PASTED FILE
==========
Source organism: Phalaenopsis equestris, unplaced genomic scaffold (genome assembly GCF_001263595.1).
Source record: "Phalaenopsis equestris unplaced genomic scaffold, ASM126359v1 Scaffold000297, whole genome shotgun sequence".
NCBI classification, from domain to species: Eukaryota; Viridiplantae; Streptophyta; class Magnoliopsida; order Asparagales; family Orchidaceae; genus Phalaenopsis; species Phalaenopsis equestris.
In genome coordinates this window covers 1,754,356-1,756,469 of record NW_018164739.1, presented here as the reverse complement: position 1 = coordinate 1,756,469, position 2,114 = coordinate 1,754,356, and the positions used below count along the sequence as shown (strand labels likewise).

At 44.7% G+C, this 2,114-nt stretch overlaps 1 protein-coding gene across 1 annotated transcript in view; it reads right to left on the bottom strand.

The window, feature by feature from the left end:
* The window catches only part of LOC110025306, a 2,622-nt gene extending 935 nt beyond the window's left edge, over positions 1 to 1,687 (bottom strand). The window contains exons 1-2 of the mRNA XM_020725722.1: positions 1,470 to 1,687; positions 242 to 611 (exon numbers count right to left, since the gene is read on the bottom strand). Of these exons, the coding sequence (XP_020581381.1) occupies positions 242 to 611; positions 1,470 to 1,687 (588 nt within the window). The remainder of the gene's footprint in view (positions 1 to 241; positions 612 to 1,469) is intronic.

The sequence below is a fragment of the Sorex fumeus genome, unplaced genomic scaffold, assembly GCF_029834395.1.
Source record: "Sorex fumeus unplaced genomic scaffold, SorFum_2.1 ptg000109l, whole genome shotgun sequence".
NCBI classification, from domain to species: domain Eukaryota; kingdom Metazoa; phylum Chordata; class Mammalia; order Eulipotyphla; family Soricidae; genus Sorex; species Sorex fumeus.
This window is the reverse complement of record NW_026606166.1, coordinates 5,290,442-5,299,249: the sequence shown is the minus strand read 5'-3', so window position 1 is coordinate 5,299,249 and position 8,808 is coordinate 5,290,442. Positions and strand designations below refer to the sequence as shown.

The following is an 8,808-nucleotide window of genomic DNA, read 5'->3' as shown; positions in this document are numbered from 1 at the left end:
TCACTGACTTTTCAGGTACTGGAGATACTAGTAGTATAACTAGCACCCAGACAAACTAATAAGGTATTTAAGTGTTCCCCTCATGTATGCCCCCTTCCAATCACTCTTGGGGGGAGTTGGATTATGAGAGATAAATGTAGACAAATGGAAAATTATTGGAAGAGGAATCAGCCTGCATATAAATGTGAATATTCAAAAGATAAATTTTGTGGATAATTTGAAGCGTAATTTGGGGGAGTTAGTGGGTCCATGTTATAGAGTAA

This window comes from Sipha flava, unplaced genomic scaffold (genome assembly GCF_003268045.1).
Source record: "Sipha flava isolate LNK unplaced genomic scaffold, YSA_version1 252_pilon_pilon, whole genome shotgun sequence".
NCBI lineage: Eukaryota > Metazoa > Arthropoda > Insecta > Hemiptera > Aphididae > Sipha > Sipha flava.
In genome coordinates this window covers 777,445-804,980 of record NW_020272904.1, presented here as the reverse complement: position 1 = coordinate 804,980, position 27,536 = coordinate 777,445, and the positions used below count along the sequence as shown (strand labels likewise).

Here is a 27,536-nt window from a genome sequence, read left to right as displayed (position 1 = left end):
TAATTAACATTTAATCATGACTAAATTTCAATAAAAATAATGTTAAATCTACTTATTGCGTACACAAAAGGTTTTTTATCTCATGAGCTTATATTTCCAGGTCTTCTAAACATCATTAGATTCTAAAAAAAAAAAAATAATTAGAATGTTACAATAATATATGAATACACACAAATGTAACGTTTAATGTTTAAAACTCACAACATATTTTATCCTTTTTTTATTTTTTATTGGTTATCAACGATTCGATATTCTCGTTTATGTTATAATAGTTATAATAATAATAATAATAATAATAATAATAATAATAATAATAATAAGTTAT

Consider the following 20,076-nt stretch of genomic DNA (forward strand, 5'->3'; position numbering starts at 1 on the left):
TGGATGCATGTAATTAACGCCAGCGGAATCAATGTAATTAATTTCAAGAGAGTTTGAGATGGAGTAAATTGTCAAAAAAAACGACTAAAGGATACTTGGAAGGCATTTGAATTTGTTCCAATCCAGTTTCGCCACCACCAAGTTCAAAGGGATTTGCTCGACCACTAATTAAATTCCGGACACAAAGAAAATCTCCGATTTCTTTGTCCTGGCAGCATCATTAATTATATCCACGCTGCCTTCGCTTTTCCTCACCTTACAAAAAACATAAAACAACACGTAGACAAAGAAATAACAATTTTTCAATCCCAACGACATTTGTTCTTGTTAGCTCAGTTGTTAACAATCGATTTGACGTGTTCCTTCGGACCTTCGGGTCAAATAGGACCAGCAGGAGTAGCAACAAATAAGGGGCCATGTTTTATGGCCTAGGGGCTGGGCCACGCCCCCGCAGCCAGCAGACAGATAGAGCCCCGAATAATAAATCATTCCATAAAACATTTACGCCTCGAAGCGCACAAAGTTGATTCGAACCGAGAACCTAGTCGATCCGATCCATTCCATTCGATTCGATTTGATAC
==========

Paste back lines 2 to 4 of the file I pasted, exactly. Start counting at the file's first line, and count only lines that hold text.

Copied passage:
Source record: "Phalaenopsis equestris unplaced genomic scaffold, ASM126359v1 Scaffold000297, whole genome shotgun sequence".
NCBI classification, from domain to species: Eukaryota; Viridiplantae; Streptophyta; class Magnoliopsida; order Asparagales; family Orchidaceae; genus Phalaenopsis; species Phalaenopsis equestris.
In genome coordinates this window covers 1,754,356-1,756,469 of record NW_018164739.1, presented here as the reverse complement: position 1 = coordinate 1,756,469, position 2,114 = coordinate 1,754,356, and the positions used below count along the sequence as shown (strand labels likewise).